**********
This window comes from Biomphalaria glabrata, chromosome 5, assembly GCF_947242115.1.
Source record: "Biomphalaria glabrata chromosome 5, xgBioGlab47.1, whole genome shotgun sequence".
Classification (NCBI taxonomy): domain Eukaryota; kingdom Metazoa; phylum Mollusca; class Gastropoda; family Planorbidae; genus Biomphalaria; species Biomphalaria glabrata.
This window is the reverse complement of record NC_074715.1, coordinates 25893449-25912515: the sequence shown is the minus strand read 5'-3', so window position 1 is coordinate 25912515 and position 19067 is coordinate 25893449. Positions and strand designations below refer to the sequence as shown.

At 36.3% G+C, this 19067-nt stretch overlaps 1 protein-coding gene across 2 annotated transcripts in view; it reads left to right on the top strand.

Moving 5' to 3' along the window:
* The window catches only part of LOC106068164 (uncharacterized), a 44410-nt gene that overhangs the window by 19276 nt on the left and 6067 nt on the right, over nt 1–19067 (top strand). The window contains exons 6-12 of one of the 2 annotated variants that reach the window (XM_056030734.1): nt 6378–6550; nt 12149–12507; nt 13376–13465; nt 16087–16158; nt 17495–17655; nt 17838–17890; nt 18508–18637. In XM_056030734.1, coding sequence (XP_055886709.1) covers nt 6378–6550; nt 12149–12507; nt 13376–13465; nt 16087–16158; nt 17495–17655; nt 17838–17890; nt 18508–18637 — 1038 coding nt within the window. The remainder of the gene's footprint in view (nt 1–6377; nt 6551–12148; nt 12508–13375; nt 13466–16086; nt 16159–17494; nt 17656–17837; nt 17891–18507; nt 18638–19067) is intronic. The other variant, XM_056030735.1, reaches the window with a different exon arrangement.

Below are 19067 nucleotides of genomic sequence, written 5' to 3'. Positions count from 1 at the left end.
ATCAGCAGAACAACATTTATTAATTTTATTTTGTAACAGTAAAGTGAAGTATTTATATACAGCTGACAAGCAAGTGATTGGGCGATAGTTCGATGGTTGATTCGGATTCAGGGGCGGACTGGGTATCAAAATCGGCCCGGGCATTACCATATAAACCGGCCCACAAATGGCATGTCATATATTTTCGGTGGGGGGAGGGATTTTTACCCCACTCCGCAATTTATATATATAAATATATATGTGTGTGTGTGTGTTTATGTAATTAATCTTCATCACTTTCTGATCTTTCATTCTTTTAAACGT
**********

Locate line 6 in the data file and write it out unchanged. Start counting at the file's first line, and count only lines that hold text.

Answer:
Moving 5' to 3' along the window: